WILL ALL ELECTRONIC COMMUNICATIONS EVENTUALLY ACQUIRE TOP-LEVEL PRIVACY PROTECTION?
The US Supreme Court recently issued a ruling that curbs law enforcement agency (LEA) access to subscriber location records stored by wireless communication service providers (CSPs). In Carpenter v. US, the Court held that an LEA must show a judge “probable cause,” not just “specific and articulable facts,” before asking a CSP to disclose a suspect’s historic cell site location information (CSLI). Probable cause is the nation’s highest level of due process. The standard requires an LEA to make a factual demonstration that the suspect is probably engaged in a crime.
In the short run, the Supreme Court pronouncement may well reduce the number of court orders served on CSPs to produce CSLI. But what about the long run? Will the courts ultimately strengthen privacy protection for other forms of electronic communication?
Real-time location is arguably just as private as historic location
In Carpenter, the Court articulated strong reasons to elevate the due process standard governing CSLI. The majority opinion said CSLI provides “an all-encompassing record of the [cell phone] holder’s whereabouts.” Detailing the threat to privacy, the opinion spoke of “the deeply revealing nature of CSLI, its depth, breadth, and comprehensive reach, and the inescapable and automatic nature of its collection ….”
Actually, a court may authorize an LEA to investigate a suspect’s whereabouts in two ways. One approach is to collect the person’s CSLI, as described in the Carpenter case. The other option is to monitor the person’s movements in real-time. In the real time scenario, the court issues a “pen/trap” order or “full-content” order, and the CSP activates a technical solution in its network that discloses the suspect’s cell phone location (at the start and end of each suspect call) to the LEA in real-time for a period of 30 or 60 days.
The Court justified its judicial elevation of CSLI in part by reasoning that an investigation of CSLI is more intrusive than the real-time monitoring of a suspect’s vehicle using a vehicle tracking device. In particular, the court emphasized that CSLI traces the location of the suspect, not just the suspect’s car. However, the Court did not compare CSLI with the kind of location gleaned from pen/trap orders and full-content orders. Like CSLI monitoring, real-time cell phone location monitoring traces an individual’s movements over time. Both forms of location monitoring produce “an all-encompassing record of the [cell phone] holder’s whereabouts.” Both are “deeply revealing” in “depth, breadth, and comprehensive reach.” And both are “inescapable and automatic” in the nature of their collection.
Based on the above, it seems inevitable that US courts will ultimately accord the same top-level “probable cause” protection for real-time cell phone location monitoring that Carpenter recognized for historic cell phone location monitoring. Such a privacy-expanding outcome would make it more difficult for LEAs to obtain court orders for the real-time monitoring technique.
Communication transactional records are arguably just as private as historic location records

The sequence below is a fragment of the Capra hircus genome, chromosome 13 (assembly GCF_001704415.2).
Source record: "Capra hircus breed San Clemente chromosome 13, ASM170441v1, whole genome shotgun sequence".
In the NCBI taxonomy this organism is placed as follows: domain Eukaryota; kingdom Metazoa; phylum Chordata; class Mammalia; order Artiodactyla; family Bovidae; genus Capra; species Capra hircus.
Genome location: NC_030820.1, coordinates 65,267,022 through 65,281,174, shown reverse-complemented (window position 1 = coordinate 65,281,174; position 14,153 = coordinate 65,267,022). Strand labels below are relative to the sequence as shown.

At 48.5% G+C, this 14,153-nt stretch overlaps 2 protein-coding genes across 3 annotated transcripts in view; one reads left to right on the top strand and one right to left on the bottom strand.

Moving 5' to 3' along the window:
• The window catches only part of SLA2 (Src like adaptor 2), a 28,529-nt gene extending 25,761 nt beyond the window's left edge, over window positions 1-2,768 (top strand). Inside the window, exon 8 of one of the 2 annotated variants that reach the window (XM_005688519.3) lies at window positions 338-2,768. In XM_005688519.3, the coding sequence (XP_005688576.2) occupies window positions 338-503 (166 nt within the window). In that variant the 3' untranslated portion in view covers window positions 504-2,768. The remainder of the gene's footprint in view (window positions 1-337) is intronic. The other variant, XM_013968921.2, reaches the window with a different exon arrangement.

Wireless location is not the only type of footprint left by suspects on communications networks. The individuals also accumulate transactional records, known in the voice communication world as call data records, or “CDRs.” Think of the telephone calling information we see on our monthly phone bills. Under current law, an LEA may collect CDRs with a court order or self-generated subpoena. The applicable due process standard is the lowest one. Specifically, the LEA must only confirm that the desired records are “relevant” to a criminal investigation.
CDRs are surprisingly informative. When an investigator discovers who a suspect called and who called the suspect, along with the related times and dates over several months or a year, he or she can run the data though an analytics program that makes accurate inferences about the suspect’s private life. The algorithms expose calling patterns that distinguish the boss of the suspected crime ring from the lieutenants and henchmen. Also detectable are clues about the nature of the criminal activity itself, such as drug trafficking, auto theft, or burglary. The automation can even help predict when and where the bad guys will strike next.
Notice that CDRs are deeply revealing in their depth and breadth, and comprehensive in their reach. They are also inescapable and automatic in the nature of their collection. Moreover, the records are stored by all types of communication providers, not just wireless carriers.
For these reasons, one could say subscribers deserve the same top-level probable cause protection for CDRs that Carpenter delivered for wireless location records. The result would be another win for privacy protection and another setback for criminal investigations.
Traditionally, some components of electronic communication have been legally considered more private than others. But Carpenter points in a new direction. Based on the reasoning of the case, most if not all of our digitally-communicated life may ultimately be deemed highly private. At that point we would communicate with less risk of LEA monitoring. On the other hand, we would live at greater risk of criminal harm.